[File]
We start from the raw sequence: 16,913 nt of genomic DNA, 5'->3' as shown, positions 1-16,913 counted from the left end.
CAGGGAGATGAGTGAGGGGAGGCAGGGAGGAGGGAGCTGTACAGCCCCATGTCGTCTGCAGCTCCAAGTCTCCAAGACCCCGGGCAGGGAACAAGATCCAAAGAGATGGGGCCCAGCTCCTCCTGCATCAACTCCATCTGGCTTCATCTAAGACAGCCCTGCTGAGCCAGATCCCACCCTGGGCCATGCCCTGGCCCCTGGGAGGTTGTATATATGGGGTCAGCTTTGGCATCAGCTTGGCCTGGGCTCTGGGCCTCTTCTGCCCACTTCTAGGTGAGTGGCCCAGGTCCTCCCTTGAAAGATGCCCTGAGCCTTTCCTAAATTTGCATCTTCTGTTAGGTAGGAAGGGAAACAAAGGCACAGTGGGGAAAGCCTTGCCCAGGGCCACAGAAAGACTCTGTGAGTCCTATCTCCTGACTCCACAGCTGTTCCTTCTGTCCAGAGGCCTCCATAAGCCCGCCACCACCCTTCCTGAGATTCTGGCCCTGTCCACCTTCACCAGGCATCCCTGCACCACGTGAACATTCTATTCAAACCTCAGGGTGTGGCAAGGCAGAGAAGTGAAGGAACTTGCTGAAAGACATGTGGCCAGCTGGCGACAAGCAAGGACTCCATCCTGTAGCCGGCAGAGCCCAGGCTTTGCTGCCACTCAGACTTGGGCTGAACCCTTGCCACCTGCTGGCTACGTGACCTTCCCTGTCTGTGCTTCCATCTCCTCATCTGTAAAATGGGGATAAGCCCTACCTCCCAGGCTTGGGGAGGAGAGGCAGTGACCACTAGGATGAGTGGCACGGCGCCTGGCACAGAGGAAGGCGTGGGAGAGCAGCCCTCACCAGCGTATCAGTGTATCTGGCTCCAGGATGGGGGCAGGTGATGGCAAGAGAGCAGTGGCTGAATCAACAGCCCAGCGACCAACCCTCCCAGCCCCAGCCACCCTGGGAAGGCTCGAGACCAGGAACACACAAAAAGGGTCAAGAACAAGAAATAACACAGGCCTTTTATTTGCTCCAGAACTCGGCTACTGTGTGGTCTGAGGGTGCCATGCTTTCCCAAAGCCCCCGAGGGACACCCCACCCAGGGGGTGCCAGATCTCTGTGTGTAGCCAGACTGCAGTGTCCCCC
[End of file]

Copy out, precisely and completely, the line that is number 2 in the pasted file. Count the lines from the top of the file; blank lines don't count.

CAGGGAGATGAGTGAGGGGAGGCAGGGAGGAGGGAGCTGTACAGCCCCATGTCGTCTGCAGCTCCAAGTCTCCAAGACCCCGGGCAGGGAACAAGATCCAAAGAGATGGGGCCCAGCTCCTCCTGCATCAACTCCATCTGGCTTCATCTAAGACAGCCCTGCTGAGCCAGATCCCACCCTGGGCCATGCCCTGGCCCCTGGGAGGTTGTATATATGGGGTCAGCTTTGGCATCAGCTTGGCCTGGGCTCTGGGCCTCTTCTGCCCACTTCTAGGTGAGTGGCCCAGGTCCTCCCTTGAAAGATGCCCTGAGCCTTTCCTAAATTTGCATCTTCTGTTAGGTAGGAAGGGAAACAAAGGCACAGTGGGGAAAGCCTTGCCCAGGGCCACAGAAAGACTCTGTGAGTCCTATCTCCTGACTCCACAGCTGTTCCTTCTGTCCAGAGGCCTCCATAAGCCCGCCACCACCCTTCCTGAGATTCTGGCCCTGTCCACCTTCACCAGGCATCCCTGCACCACGTGAACATTCTATTCAAACCTCAGGGTGTGGCAAGGCAGAGAAGTGAAGGAACTTGCTGAAAGACATGTGGCCAGCTGGCGACAAGCAAGGACTCCATCCTGTAGCCGGCAGAGCCCAGGCTTTGCTGCCACTCAGACTTGGGCTGAACCCTTGCCACCTGCTGGCTACGTGACCTTCCCTGTCTGTGCTTCCATCTCCTCATCTGTAAAATGGGGATAAGCCCTACCTCCCAGGCTTGGGGAGGAGAGGCAGTGACCACTAGGATGAGTGGCACGGCGCCTGGCACAGAGGAAGGCGTGGGAGAGCAGCCCTCACCAGCGTATCAGTGTATCTGGCTCCAGGATGGGGGCAGGTGATGGCAAGAGAGCAGTGGCTGAATCAACAGCCCAGCGACCAACCCTCCCAGCCCCAGCCACCCTGGGAAGGCTCGAGACCAGGAACACACAAAAAGGGTCAAGAACAAGAAATAACACAGGCCTTTTATTTGCTCCAGAACTCGGCTACTGTGTGGTCTGAGGGTGCCATGCTTTCCCAAAGCCCCCGAGGGACACCCCACCCAGGGGGTGCCAGATCTCTGTGTGTAGCCAGACTGCAGTGTCCCCC